stree in Évora

The pretty streets you’ll find in Évora, Alentejo’s capital Alentejo landscape

Image: Rui Cunha Turismo Alentejo

Alentejo

Alentejo is Portugal’s largest region, yet somehow this south-central heartland retains a sleepy, old-fashioned vibe for those seeking the slow lane. Olive trees shimmer like satin on hillsides, wheat fields ripple and, in springtime, wildflowers erupt like confetti. Expect hilltop villages topped with castles, fortified towns such as Serpa (settled since Roman times), and the historical ‘white city’ of Estremoz, with its clusters of white houses surrounded by plains of golden farmland. The region’s capital, the World Heritage-listed Évora, blends Roman ruins, Moorish architecture and startling bursts of rococo prettiness. Even Alentejo’s sumptuous coastline is overlooked except by the Portuguese themselves – despite its glorious beaches and charming whitewashed villages such as Zambujeira do Mar.

trees in a field

Minho

A visit to Guimarães could have you thinking you’ve stepped onto a medieval film set. The historical old town centre is a World Heritage site, and you only need to take in the graceful iron verandas, granite balconies and towers to see why. Located in the very heart of the city is Guimarães Castle, a must-see ancient fortress. Built in the 10th-century, it’s one of the most impressive castles in all the country, and it was here the first king of Portugal, Afonso Henriques, was born in 1111. And don’t miss the Paço dos Duques de Bragança, a former palace that now houses a wealth of tapestries, weapons and artworks.

A little further from the city center, the cascading gardens at the Vila Flor Palace and Cultural Centre are well worth a visit, as is the Igreja de Nossa Senhora da Consolação e Santos Passos – one of Portugal’s prettiest baroque churches, at the far end of Largo da República do Brasil. Twenty minutes drive from Guimaraes is Braga, the capital of the Minho region, and the most agreeable ‘unknown’ city in Portugal, despite being just 30 miles from the much-visited Porto. Its attractions? Gnarled churches everywhere, but plenty of laid-back bars and chic boutiques as well. Be sure to also check out Bom Jesus do Monte and Sameiro sanctuaries outside the town for baroque excess and spectacular views.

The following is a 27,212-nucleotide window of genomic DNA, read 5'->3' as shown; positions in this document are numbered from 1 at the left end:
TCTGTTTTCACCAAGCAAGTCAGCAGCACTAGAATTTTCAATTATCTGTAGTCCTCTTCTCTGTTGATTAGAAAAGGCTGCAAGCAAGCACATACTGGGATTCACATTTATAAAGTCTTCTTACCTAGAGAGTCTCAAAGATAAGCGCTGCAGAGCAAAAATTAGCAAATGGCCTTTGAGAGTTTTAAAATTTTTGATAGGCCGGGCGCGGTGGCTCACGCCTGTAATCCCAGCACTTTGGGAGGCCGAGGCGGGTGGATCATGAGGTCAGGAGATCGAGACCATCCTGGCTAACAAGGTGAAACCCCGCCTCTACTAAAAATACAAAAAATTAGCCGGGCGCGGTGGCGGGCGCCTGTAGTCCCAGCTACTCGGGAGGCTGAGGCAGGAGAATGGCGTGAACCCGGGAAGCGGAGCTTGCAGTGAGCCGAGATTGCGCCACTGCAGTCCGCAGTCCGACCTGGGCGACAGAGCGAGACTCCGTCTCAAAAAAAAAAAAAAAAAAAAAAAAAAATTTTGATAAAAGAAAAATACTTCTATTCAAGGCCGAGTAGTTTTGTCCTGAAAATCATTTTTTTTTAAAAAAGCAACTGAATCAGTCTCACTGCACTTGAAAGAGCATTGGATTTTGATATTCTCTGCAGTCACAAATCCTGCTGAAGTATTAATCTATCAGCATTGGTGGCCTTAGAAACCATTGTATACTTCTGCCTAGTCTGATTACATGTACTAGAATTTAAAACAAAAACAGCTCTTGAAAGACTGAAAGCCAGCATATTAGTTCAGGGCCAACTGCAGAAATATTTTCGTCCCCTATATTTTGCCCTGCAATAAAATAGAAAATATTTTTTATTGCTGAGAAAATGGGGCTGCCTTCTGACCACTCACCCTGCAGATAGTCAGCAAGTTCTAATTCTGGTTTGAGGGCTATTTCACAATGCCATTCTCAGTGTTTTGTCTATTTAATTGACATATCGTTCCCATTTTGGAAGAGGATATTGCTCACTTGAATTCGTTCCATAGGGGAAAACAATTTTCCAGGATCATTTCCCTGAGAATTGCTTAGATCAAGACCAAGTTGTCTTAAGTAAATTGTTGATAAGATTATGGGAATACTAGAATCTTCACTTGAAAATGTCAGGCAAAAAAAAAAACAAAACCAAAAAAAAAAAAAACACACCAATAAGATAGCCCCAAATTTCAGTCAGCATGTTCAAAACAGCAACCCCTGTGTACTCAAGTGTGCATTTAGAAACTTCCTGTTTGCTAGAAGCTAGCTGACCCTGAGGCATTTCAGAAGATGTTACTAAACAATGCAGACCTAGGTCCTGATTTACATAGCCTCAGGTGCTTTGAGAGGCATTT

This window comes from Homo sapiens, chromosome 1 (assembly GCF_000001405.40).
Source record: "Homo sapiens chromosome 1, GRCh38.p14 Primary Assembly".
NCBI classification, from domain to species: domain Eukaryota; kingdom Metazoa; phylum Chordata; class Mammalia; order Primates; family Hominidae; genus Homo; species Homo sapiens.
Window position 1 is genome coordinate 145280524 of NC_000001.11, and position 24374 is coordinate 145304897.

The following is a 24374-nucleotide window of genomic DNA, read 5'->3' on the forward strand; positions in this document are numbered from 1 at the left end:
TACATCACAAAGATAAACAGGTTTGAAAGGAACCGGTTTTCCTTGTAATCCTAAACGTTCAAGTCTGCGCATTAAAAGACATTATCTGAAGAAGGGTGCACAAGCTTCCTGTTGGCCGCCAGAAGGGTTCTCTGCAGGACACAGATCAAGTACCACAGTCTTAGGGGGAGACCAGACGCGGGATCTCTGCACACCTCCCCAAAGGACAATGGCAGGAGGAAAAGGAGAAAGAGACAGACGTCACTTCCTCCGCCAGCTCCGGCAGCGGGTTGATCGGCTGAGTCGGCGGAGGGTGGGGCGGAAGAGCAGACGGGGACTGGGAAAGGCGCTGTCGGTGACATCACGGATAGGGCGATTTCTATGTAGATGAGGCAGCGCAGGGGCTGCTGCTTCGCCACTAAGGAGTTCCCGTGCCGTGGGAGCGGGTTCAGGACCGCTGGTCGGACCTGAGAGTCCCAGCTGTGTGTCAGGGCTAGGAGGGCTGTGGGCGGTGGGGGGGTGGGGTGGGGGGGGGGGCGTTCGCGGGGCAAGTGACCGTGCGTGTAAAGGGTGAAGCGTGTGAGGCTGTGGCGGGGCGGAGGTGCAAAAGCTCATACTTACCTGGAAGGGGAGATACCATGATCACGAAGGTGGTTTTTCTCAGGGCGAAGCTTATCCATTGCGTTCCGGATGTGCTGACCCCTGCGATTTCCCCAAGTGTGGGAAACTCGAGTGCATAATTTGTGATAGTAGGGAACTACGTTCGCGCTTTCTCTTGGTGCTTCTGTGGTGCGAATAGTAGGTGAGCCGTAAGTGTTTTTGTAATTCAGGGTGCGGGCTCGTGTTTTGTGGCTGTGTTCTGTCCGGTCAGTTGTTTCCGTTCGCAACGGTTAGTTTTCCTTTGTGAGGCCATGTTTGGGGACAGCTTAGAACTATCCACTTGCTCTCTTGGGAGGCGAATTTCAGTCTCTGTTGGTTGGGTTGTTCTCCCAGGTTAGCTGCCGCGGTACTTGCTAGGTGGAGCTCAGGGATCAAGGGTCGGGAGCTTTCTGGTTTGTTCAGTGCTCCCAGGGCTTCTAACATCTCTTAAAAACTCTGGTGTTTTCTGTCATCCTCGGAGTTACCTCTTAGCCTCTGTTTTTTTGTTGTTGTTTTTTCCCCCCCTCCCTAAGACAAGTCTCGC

view of the staircase at Steps of the Five Senses

Steps of the Five Senses, Bom Jesus do Monte, Sanctuary of Braga

aerial view of Parkque Natural da Arrabida

The stunning nature reserve, Parkque Natural da Arrabida

Image: Paulo Ribeiro

Setubal

Traditionally overlooked by tourists, the center of Portugal’s fishing industry, Setubal, is now growing in popularity because of its proximity to some of the most picturesque towns and sparkling beaches in the region. It’s also one of few areas in Europe where a pod of bottlenose dolphins are routinely seen splashing around in the wetlands of the Reserva Natural do Estuario do Sado in the south. Stroll through the natural reserve Parque Natural da Arrabida for clifftop views of gleaming beaches, then head down to the nearby town of Sesimbra, a quaint fishing village. For the gourmand, a visit to Azeitão is a must. The area is renowned for its handcrafted, soft-centered cheese that you can wash down with local wines at the Bacalhôa wine estate. Tip: make sure you try the Moscatel Roxo (it’s just like a sweet sherry).

aerial view of Village of Marvão

The enchanting walled village of Marvão

Image: Joao Paulo

Castelo Branco

Castelo Branco might be a secondary city, but the region still packs a big punch with history and nature.

Grab some good walking boots and head to Portugal’s ‘star mountain’ Serra da Estrela. This is not only the highest mountain range in mainland Portugal, but it’s also a region in its own right, divided into six municipalities of nearly 250,000 acres. Meander around the 12 historic villages including the steep, narrow streets of Monsanto, a medieval settlement that was dubbed the ‘most Portuguese town in Portugal’ in 1938. Here you’ll also find the 15th-century Torre de Lucano, an ancient bell tower topped with a silver rooster.

In Castelo Branco, head to the newly opened Barrocal Park. Its striking contemporary walkways and observation platforms lead through 310-million-year-old landscapes of huge granite blocks. One hour south of here is the stunning village of Castelo de Vide, where whitewashed houses dot the hillside, while less than twenty minutes drive is the equally lovely town of Marvão. Visit in November when the annual Chestnut Festival is on, as the whole village comes to life to celebrate the local culture and cuisine.